More recently, developer-friendly mobile stack releases from Apple and Google have shifted media attention, Gillis concedes. He observed, “Google and Apple are consumer brands, so they generate a lot of interest, even if most of it is speculative. The build-up to the G1 was incredible, which arguably made the device itself a bit anti-climactic.”

LiMo, meanwhile, is not a well-known brand, so the media may not pay it as much heed. Hence, today's announcement of commitment from six member companies. “It was important for the industry together to say, 'this is what we're doing, please don't be distracted by hype,'” Gillis explained.

Another single-vendor solution on the cusp of diluting developer, media, and ultimately consumer mindshare is Palm's WebOS, a Linux-based stack announced last month, and expected to begin shipping before mid-year in the Palm Pre smartphone. With its massive, but somewhat moribund Palm Pilot developer ecosystem, Palm, too, could pose a significant distraction to the LiMo cause of a single, unified Linux mobile stack.

Yet, Gillis did not rule out the chance that Palm, too, could join LiMo. “It depends on their business plan. If they plan to go vertical, like Apple, they may be happy to work off on their own. If they feel they can attract broader developer support, they may join. We'll have to wait and see.”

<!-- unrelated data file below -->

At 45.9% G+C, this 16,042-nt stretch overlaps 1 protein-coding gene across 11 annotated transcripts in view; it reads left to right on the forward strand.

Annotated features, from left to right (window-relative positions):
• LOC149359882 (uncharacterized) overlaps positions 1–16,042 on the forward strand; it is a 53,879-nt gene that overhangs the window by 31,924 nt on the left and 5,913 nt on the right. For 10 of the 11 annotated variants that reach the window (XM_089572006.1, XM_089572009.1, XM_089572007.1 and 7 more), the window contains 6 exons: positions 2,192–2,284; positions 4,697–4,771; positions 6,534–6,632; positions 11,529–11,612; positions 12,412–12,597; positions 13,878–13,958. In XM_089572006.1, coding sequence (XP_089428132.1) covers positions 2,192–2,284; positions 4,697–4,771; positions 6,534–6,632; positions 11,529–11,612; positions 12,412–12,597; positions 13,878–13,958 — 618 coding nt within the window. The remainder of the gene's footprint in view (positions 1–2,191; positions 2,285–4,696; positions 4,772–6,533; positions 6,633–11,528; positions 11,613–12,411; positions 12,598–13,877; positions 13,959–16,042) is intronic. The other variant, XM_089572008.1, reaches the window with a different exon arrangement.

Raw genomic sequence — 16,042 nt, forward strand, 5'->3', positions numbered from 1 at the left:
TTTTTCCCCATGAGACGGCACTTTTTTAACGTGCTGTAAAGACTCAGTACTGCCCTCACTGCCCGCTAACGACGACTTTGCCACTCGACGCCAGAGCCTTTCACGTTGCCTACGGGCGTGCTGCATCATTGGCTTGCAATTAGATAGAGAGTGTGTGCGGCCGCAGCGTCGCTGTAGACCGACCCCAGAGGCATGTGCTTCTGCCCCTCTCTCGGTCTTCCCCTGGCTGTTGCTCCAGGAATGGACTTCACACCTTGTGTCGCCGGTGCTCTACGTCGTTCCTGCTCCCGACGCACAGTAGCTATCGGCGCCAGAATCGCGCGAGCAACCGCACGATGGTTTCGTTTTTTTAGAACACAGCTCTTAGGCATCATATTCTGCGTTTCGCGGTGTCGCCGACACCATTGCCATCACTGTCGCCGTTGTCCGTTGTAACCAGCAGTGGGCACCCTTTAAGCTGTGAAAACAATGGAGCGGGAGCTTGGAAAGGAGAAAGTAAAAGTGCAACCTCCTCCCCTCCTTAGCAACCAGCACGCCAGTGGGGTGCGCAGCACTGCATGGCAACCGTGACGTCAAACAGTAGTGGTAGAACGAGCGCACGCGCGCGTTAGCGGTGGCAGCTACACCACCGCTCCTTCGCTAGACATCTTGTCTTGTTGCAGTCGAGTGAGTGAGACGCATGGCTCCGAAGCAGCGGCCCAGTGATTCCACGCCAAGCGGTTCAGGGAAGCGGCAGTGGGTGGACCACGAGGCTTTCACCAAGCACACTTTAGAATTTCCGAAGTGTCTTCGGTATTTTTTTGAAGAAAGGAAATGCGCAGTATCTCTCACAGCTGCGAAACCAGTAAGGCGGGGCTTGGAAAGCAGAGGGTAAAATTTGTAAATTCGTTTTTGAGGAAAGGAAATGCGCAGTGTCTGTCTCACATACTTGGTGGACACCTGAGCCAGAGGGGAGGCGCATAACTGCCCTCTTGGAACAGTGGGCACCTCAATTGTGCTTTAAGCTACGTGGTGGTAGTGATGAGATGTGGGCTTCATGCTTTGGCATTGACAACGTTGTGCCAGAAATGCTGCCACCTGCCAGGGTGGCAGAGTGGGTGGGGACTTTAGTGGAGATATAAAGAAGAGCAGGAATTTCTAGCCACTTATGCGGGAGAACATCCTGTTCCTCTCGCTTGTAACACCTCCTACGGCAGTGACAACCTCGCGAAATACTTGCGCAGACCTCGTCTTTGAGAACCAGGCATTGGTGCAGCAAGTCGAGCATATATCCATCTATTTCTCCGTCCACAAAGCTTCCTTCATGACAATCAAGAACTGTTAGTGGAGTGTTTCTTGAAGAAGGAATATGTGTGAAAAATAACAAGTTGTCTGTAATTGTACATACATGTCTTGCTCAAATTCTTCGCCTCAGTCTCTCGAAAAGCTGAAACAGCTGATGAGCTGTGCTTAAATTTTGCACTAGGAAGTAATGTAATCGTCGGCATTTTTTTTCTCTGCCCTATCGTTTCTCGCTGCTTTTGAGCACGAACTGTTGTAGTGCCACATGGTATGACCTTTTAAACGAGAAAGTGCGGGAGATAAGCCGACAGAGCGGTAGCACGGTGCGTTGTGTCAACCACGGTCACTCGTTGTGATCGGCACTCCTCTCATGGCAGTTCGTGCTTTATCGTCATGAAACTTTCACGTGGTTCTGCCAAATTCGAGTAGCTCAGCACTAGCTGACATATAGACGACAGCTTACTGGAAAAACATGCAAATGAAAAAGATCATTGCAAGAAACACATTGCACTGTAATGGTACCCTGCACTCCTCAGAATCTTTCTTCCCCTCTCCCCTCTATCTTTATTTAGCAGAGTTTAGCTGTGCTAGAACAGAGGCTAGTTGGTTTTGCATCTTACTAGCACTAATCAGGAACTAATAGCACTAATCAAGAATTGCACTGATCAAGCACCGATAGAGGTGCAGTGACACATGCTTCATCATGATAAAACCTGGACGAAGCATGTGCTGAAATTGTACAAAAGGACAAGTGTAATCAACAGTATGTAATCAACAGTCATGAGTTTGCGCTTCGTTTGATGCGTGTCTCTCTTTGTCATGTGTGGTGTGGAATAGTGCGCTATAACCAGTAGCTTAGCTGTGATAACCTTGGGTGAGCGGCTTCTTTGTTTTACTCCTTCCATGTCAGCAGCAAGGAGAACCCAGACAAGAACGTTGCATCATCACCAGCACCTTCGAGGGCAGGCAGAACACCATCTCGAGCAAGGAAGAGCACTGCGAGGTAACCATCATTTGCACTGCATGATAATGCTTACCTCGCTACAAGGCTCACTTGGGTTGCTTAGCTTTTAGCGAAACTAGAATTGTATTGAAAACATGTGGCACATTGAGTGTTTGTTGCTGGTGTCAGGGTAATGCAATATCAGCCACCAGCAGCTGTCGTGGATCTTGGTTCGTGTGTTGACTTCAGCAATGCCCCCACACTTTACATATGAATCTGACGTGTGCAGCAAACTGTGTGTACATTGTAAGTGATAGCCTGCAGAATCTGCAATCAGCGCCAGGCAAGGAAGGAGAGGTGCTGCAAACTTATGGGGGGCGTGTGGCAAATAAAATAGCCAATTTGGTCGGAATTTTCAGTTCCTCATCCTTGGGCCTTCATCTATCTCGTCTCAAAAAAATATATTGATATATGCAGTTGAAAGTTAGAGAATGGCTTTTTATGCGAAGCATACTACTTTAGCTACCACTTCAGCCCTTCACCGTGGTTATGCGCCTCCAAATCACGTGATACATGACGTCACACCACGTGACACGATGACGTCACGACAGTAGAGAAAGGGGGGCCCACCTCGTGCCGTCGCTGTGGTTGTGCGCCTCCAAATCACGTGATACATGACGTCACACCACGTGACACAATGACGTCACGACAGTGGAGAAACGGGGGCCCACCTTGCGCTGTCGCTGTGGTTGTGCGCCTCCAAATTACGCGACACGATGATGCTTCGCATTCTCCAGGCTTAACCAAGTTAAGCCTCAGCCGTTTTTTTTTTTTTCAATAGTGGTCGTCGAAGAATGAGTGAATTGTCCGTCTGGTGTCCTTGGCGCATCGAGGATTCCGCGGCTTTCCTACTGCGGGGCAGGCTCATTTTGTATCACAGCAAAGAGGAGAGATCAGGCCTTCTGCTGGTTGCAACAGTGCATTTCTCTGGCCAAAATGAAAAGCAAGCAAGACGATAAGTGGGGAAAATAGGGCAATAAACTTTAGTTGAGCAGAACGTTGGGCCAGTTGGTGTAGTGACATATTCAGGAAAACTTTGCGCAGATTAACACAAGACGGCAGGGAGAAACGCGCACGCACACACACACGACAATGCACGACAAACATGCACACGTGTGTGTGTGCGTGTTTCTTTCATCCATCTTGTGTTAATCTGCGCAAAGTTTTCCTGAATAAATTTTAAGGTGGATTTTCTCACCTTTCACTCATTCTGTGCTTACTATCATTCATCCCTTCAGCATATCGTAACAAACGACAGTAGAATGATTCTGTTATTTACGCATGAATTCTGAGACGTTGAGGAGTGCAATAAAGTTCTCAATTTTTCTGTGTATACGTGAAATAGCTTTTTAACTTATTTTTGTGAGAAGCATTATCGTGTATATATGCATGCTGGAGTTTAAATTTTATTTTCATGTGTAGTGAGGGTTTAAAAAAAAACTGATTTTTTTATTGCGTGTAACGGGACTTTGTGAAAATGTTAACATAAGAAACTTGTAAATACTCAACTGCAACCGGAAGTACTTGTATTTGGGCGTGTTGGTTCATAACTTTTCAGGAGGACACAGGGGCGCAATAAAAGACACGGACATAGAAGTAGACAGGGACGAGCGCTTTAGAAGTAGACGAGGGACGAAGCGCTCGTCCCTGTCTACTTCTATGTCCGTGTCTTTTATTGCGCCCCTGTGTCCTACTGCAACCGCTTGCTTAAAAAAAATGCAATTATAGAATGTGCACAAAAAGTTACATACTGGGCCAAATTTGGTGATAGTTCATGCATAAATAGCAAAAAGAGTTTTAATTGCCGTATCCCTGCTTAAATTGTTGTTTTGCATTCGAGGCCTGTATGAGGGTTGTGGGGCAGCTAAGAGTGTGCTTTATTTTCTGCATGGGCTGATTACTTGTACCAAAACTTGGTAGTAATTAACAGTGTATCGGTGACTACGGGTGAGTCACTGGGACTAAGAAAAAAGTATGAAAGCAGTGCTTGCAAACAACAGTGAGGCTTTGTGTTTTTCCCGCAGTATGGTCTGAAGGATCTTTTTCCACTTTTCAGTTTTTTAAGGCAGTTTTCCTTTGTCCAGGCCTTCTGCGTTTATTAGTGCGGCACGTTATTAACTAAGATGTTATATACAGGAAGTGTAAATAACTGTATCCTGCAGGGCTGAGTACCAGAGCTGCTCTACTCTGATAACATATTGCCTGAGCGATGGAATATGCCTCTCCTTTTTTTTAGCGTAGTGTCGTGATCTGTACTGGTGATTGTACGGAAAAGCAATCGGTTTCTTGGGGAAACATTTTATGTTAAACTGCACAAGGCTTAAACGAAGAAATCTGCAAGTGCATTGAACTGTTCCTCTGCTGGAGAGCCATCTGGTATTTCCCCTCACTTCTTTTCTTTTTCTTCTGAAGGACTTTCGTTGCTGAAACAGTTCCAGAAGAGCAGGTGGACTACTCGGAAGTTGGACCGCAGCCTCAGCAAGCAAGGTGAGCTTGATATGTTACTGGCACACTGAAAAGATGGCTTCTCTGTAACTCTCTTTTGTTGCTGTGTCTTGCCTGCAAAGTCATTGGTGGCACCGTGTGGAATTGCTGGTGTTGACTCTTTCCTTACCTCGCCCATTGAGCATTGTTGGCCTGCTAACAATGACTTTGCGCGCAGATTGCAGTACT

So many free stacks, so little time

One of LiMo's more interesting announcements today was the revelation that no less than five Linux phone stacks have been contributed to the organization, by vendors that include Access, Azingo, LG Electronics, Purple Labs, and Samsung Electronics. Each implementation is said to comply with the “R2” LiMo spec, also unveiled today.

Gillis commented, “R2 has a substantially broader scope, and was created by eleven member companies in total. We've very pleased that the contributions have been finished and delivered on time by all companies involved.”